Does it ever seem to you like Congress is spinning its wheels on a road to nowhere? 2013 is looming ahead and once again we are left wondering what Congress will do about transfer taxes, such as estate and gift taxes. Unfortunately, no one has a map for where Congress is headed with respect to these taxes. Certainly, the last few years have brought significant changes to the tax code. One thing remains certain – there are sure to be more changes to come.
Taxpayers likely feel déjà vu all over. Once again, major tax cuts are set to expire at the end of the year, as was the case in 2010. Now, like then, Washington legislators are faced with a choice; let income, capital-gains, estate and other tax rates rise as scheduled or work together to develop an alternative. While lawmakers in 2010 devised a two-year “band aid” for the tax cut expiration, it took until mid-December of that year for them to hammer out a deal. Unfortunately, the year 2012 is shaping up to be even worse. Lawmakers are faced with numerous roadblocks – a presidential election, talk of a major tax overhaul and, not surprisingly, lingering partisan bitterness over other political issues. So, what should people do to protect themselves and their families in the wake of this uncertainty? People should plan for the worst and hope for the best.
The current tax laws offer taxpayers a $5 million gift and estate tax exemption for 2012, with a 35% tax rate. This means that every U.S. resident can transfer up to $5 million of their own personal wealth during their lifetime and/or at death without being subject to transfer tax. Even better, any transfers in excess of the exemption amount are taxed at a rate of only 35% (which is equal to the highest income tax rate). This is a significant change from the Economic Growth and Tax Relief Reconciliation Act (EGTRRA). Under EGTRRA, the individual exemption amount and tax rate varied depending on the year of death and size of the estate. The exemption amount under EGTRRA was slated to “sunset” and return to $1 million in 2011, with a tax rate of 55% applied to the estate and/or gift (in excess of the exemption amount). While Congress acted to increase the exemption amount (to $5 million) and decrease the tax rate (to 35%), they only agreed to a two year revision of the tax laws. These laws are set to expire on December 31st of this year. Here we go…again.
In 2013, absent Congressional action, a $1 million1 estate, gift, and GST exemption and 55% tax rate will once again become the law of the land. If, however, the $5 million exclusion were to remain very few Americans would ever have to consider the federal estate tax. In this case, the vast majority of people could and should focus on non-tax aspects of estate planning. They could address state estate taxes2, income tax considerations, probate avoidance and creditor/divorce protection for their beneficiaries. Alternatively, high-net worth individuals should consider utilizing aggressive estate planning techniques and view 2012 as the last window of opportunity to protect their legacy from unnecessary taxation.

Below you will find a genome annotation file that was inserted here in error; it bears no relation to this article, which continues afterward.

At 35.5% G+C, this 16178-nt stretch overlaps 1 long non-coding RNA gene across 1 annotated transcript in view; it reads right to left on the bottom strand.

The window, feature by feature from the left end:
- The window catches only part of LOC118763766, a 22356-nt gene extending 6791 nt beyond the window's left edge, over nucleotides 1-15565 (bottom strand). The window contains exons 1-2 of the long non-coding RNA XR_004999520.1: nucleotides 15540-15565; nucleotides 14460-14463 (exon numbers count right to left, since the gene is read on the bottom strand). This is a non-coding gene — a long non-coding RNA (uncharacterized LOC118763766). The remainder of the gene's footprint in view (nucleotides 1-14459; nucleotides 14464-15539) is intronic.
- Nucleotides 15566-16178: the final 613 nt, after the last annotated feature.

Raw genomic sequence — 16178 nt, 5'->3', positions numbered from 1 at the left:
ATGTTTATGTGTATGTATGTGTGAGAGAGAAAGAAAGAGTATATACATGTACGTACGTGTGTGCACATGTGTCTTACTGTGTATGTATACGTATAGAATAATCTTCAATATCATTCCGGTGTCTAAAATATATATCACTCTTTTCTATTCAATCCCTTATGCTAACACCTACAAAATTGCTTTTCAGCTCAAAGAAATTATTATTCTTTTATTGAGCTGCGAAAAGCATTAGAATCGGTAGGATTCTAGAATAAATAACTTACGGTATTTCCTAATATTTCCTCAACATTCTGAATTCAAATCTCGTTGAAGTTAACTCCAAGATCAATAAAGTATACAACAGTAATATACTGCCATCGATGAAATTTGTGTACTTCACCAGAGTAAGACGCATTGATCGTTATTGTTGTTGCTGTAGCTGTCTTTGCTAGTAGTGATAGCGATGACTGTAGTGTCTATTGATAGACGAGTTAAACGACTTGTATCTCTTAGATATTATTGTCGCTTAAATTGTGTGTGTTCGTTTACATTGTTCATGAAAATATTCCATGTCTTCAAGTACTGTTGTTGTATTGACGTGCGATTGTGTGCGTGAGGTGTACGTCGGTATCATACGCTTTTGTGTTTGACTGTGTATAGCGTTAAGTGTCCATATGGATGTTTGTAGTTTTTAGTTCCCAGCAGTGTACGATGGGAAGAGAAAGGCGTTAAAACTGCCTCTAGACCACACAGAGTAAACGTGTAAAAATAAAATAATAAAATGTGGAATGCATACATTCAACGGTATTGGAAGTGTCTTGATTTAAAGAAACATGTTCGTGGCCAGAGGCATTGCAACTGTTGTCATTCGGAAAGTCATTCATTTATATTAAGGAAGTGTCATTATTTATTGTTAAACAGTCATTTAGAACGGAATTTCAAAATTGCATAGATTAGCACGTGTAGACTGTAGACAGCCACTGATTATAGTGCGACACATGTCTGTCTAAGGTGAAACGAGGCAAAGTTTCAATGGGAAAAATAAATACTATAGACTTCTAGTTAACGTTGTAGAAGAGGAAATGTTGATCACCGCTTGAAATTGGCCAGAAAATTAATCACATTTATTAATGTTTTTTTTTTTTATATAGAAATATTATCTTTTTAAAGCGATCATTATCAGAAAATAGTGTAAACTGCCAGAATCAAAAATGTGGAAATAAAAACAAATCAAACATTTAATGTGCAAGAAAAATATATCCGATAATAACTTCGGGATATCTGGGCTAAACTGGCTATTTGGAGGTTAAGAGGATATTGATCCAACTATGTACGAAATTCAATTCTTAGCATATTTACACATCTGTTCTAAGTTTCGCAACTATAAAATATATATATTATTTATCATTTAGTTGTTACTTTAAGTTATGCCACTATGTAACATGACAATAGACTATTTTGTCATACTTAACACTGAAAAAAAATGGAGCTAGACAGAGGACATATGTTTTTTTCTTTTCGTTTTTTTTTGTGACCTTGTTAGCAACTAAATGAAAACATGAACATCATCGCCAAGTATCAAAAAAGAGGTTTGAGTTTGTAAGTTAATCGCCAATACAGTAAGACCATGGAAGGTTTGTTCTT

If the $5 million exemption is eliminated and the $1 million exemption reinstated with the 55% tax rate, many more Americans would get caught by the costly estate tax. Granted, the current economic climate has reduced or completely eliminated the growth in many individual's estates. Nevertheless, many Americans do and/or will have a taxable estate of $1 million at the times of their deaths. It is important to consider that the fair market value of everything from real property to home furnishings to investment accounts and life insurance proceeds are used to calculate the value of an individual's estate for estate tax purposes. Thus, a significant number of people should consider the potential that a future estate tax will apply to them if the $1 million exemption returns. Again, high-net worth taxpayers should consider using aggressive tax planning techniques for the same reasons highlighted above.
Some people may be loath to incur the cost and unpleasantness of sophisticated tax planning. These taxpayers would be prudent, however, to evaluate less costly and simpler techniques that will at least carry them through this period of uncertainty. Certainly, it is advisable for everyone to evaluate the current laws and the possible changes to determine what impact they have on their estates and not wait for adverse tax news in a few years. As a starting point, everyone should consider revising estate plans to address the full range of potential tax potholes. Only one thing is certain – tax laws will change. People should consider this uncertainty as the new “normal” and remember that flexibility is key. Estate planning documents should be nimble to account for future, and perhaps unforeseeable, changes. Otherwise, navigating the complex roads of estate and tax planning will be left to your loved ones at a time they are least prepared to deal with it.